A lot of people swear by using a dough scraper, which looks like this. I've never actually used one, nor have I seen a need to. But I hear they can make cleanup a breeze. I've also seen how you can "make" one out of an old credit card. Dough scrapers are meant to cut through bread dough. I just pull mine apart when I'm ready to separate it for loaves, and (as my mother before me) simply weigh the two halves in my hands (switching it once or twice to make sure there's no bias from my stronger, dominant hand/arm) to make sure they'll come out somewhat even in size. No need for scales, no need for a special tool to cut the dough. The reason it can be helpful in the cleanup is that you can literally scrape your counter or tabletop and any dough which might have been left sticking to it. But since I flour my surface decently, there's never anything more than a tiny bit of flour leftover and that's easily taken care of with a damp cloth.
When dough is rising the first time, it's also important to have a dish towel to spread over it. I use a lightweight one which can be easily wetted and then wrung out to be only slightly damp. (Though I don't always dampen it.) This helps keep stuff off your dough (like bugs and dust) and helps to keep the moisture in so that the dough doesn't form a nasty crust over the top while it's sitting out and vulnerable. It doesn't matter so much for the second rise, though, because then you want it to start forming crust. I've also seen bread not rise as well as it should the second time because I put a towel over it and that was just enough weight to keep it slightly deflated.
This last isn't a tool, or at least not one you'd buy specifically for bread making. But it's important: get to know your oven. You'll need to know things like, does it cook evenly? (Ours burns in the back.) Will it hold a temperature? (Not in the winter, it cycles on every few minutes when it's super cold outside, so I try not to bake much when it's very cold even though it could help heat the house. It's just too inefficient.) Which rack works best for bread?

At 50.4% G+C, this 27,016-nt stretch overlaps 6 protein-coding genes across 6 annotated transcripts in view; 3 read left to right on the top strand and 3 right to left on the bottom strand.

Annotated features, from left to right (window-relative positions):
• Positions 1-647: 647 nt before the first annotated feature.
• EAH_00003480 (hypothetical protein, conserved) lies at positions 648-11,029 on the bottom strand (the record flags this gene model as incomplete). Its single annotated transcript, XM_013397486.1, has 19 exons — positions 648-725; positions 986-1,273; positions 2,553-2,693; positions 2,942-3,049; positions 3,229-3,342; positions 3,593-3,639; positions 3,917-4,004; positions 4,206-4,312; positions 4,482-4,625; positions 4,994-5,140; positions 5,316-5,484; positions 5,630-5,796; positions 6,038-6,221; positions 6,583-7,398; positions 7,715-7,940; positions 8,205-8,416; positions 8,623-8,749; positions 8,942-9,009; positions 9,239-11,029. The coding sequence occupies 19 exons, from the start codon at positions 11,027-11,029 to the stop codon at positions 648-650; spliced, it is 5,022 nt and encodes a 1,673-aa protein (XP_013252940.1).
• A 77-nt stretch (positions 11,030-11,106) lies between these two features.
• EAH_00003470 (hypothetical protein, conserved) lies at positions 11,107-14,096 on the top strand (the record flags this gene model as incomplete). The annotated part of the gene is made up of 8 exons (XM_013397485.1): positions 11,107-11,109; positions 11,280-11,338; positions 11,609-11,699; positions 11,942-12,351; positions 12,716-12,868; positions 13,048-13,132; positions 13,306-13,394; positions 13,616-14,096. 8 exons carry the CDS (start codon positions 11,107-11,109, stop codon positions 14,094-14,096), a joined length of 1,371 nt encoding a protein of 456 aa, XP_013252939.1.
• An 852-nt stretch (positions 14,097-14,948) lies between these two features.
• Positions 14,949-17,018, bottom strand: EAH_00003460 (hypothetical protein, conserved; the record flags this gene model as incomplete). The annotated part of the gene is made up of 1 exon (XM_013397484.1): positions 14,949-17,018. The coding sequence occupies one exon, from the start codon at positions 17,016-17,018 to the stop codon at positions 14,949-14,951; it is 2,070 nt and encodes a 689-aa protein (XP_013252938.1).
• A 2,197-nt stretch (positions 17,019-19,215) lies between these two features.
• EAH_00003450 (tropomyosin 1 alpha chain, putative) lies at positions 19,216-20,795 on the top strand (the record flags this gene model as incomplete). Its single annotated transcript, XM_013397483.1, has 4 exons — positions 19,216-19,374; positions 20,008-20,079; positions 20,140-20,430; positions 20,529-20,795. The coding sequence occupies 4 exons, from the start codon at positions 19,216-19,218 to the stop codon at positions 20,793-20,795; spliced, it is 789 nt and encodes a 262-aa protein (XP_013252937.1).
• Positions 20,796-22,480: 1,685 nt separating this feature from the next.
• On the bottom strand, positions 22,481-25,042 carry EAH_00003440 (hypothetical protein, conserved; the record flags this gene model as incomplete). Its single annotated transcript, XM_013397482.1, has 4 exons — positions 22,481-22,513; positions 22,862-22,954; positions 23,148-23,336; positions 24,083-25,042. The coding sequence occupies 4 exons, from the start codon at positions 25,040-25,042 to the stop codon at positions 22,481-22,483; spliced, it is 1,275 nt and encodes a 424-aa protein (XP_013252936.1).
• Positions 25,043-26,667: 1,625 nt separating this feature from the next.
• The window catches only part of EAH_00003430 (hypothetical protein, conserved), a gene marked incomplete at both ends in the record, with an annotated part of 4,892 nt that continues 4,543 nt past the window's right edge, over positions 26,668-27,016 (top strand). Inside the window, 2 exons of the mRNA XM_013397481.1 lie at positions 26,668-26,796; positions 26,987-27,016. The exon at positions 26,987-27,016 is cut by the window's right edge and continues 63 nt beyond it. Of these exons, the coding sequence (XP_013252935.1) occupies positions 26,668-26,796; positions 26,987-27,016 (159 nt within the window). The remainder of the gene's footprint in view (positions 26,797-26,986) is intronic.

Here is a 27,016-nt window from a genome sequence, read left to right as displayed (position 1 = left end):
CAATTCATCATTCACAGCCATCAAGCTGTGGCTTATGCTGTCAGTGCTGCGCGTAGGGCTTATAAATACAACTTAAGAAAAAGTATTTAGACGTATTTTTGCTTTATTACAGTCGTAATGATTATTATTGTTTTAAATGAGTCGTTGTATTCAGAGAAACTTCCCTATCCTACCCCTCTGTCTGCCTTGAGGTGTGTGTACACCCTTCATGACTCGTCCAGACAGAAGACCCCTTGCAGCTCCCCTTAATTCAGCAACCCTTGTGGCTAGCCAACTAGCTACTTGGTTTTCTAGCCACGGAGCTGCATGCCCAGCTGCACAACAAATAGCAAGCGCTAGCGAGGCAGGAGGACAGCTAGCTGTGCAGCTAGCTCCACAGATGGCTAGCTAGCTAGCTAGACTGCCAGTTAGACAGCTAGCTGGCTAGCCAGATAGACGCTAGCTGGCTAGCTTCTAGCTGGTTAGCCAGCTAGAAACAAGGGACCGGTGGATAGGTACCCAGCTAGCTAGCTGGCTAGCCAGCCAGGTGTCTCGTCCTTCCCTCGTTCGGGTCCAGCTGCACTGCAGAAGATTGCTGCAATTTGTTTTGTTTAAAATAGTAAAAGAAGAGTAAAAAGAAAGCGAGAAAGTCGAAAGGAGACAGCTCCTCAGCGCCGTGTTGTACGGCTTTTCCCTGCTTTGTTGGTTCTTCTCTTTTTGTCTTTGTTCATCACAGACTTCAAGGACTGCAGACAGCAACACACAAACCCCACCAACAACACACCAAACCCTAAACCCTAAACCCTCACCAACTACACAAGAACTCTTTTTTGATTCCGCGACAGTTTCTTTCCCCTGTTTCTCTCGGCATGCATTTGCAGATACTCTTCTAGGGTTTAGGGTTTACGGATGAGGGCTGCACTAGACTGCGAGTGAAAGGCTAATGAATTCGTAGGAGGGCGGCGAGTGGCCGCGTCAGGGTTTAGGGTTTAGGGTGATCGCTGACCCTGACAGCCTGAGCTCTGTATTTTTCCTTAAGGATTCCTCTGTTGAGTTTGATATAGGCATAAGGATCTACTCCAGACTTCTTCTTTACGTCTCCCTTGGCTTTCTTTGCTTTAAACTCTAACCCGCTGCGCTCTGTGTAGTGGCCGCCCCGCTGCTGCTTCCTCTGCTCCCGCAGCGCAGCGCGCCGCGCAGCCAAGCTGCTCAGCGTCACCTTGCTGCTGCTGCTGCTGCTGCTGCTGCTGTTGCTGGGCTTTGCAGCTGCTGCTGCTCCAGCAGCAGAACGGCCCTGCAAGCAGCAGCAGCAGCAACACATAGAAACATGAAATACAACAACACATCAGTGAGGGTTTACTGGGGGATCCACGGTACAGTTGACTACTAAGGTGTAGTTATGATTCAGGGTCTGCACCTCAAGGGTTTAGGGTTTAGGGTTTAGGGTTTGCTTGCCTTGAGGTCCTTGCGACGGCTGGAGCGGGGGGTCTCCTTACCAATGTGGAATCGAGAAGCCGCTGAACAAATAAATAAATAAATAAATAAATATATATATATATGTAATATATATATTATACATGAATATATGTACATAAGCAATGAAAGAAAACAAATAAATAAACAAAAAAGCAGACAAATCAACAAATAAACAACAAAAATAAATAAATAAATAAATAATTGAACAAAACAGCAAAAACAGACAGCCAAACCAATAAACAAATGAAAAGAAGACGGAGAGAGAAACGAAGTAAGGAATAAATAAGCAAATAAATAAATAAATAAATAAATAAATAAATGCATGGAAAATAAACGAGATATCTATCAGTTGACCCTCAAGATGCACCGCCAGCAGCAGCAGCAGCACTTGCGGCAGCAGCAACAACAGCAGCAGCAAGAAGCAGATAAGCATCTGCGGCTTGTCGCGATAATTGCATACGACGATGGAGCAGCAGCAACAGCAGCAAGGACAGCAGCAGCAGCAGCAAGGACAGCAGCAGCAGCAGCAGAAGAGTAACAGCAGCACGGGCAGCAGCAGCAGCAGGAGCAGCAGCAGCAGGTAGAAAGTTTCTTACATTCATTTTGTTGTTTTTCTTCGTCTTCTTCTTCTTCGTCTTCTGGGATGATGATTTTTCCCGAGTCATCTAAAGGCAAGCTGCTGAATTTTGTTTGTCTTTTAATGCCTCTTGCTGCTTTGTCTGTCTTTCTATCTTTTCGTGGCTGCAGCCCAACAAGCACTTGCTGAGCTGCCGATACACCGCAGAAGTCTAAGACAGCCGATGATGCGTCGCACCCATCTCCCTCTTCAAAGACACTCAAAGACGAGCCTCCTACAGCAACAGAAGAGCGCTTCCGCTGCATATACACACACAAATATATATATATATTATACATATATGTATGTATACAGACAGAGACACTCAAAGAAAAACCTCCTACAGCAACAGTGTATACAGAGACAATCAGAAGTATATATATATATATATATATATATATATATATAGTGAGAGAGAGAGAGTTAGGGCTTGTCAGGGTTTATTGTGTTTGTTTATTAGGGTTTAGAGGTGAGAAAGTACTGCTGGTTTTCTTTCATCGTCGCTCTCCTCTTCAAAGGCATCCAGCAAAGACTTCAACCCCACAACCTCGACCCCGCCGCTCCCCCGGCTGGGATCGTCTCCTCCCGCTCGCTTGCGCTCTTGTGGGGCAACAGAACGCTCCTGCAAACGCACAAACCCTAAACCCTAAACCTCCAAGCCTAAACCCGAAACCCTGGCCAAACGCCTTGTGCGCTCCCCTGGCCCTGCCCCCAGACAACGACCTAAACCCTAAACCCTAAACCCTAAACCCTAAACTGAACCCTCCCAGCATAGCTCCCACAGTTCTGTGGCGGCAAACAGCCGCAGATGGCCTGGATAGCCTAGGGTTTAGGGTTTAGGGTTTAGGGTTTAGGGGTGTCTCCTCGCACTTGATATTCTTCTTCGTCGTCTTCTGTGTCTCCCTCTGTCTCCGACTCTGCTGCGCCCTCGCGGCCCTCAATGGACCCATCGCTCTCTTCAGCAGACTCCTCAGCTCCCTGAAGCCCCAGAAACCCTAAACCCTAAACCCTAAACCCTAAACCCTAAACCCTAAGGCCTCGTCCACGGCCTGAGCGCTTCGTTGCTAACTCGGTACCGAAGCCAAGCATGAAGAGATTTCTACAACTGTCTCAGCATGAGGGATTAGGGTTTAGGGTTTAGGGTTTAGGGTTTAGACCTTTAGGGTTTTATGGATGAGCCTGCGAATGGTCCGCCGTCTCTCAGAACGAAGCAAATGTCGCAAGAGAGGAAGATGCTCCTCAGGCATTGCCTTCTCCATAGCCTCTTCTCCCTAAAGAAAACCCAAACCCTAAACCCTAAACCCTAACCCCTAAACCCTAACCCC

Bread will still rise a bit in the oven so it's best to give it some head room. Also, if it's too close to the heat source you'll likely burn the top (or bottom, through the pan). (Don't worry...I've done that.) If I'm really ambitious and try to do more than two loaves of bread at a time it involves some fancy maneuvering. I can just barely get two normal loaves of bread on one rack and something shorter, like rolls, on the other. But because they block each other off from some of the heat they won't cook evenly. I have to set the timer for only half the time and then go switch them top to bottom halfway through or I end up with burnt tops on one set of bread, burnt bottoms on the other. I could conceivably push the bread pans to the back and squeeze a small Pyrex pan of rolls or another type of bred in front, but whatever's in the back would still burn. So unless I'm in a hurry, I stagger my bread. This helps me to keep efficiency by only heating up the oven once, but not overloading it and not needing to open it a whole bunch to switch things around. If I'm only making one set or type of bread, I set them squarely in the middle. But your oven might be different! In my mom's it's best to put the rack as low as possible. I've never used convection heat for bread, which can be incredibly efficient and so you might need to only bake for half the time. Getting to know how your oven bakes is more important than any of these other tools.